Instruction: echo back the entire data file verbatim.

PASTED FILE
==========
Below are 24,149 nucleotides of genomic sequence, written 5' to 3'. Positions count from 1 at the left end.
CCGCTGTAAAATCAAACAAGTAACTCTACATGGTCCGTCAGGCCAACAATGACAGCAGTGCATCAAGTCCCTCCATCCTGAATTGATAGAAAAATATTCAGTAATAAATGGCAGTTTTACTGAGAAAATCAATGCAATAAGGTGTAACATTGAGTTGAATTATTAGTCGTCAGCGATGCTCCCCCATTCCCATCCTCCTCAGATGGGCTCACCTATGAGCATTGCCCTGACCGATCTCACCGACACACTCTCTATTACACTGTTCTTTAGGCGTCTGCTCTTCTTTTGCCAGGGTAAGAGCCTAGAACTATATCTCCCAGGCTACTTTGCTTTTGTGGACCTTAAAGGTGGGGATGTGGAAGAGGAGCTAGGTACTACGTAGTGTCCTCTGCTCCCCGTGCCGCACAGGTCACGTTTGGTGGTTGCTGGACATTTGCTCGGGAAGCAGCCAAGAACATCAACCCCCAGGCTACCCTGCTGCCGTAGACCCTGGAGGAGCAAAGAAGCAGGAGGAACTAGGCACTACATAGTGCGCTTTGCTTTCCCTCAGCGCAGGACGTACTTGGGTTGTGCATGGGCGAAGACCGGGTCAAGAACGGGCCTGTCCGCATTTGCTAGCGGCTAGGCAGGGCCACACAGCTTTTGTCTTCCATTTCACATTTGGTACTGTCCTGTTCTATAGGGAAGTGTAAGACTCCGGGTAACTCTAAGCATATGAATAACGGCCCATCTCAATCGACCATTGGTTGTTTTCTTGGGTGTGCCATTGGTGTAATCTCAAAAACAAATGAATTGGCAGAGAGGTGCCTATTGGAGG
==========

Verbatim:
Below are 24,149 nucleotides of genomic sequence, written 5' to 3'. Positions count from 1 at the left end.
CCGCTGTAAAATCAAACAAGTAACTCTACATGGTCCGTCAGGCCAACAATGACAGCAGTGCATCAAGTCCCTCCATCCTGAATTGATAGAAAAATATTCAGTAATAAATGGCAGTTTTACTGAGAAAATCAATGCAATAAGGTGTAACATTGAGTTGAATTATTAGTCGTCAGCGATGCTCCCCCATTCCCATCCTCCTCAGATGGGCTCACCTATGAGCATTGCCCTGACCGATCTCACCGACACACTCTCTATTACACTGTTCTTTAGGCGTCTGCTCTTCTTTTGCCAGGGTAAGAGCCTAGAACTATATCTCCCAGGCTACTTTGCTTTTGTGGACCTTAAAGGTGGGGATGTGGAAGAGGAGCTAGGTACTACGTAGTGTCCTCTGCTCCCCGTGCCGCACAGGTCACGTTTGGTGGTTGCTGGACATTTGCTCGGGAAGCAGCCAAGAACATCAACCCCCAGGCTACCCTGCTGCCGTAGACCCTGGAGGAGCAAAGAAGCAGGAGGAACTAGGCACTACATAGTGCGCTTTGCTTTCCCTCAGCGCAGGACGTACTTGGGTTGTGCATGGGCGAAGACCGGGTCAAGAACGGGCCTGTCCGCATTTGCTAGCGGCTAGGCAGGGCCACACAGCTTTTGTCTTCCATTTCACATTTGGTACTGTCCTGTTCTATAGGGAAGTGTAAGACTCCGGGTAACTCTAAGCATATGAATAACGGCCCATCTCAATCGACCATTGGTTGTTTTCTTGGGTGTGCCATTGGTGTAATCTCAAAAACAAATGAATTGGCAGAGAGGTGCCTATTGGAGG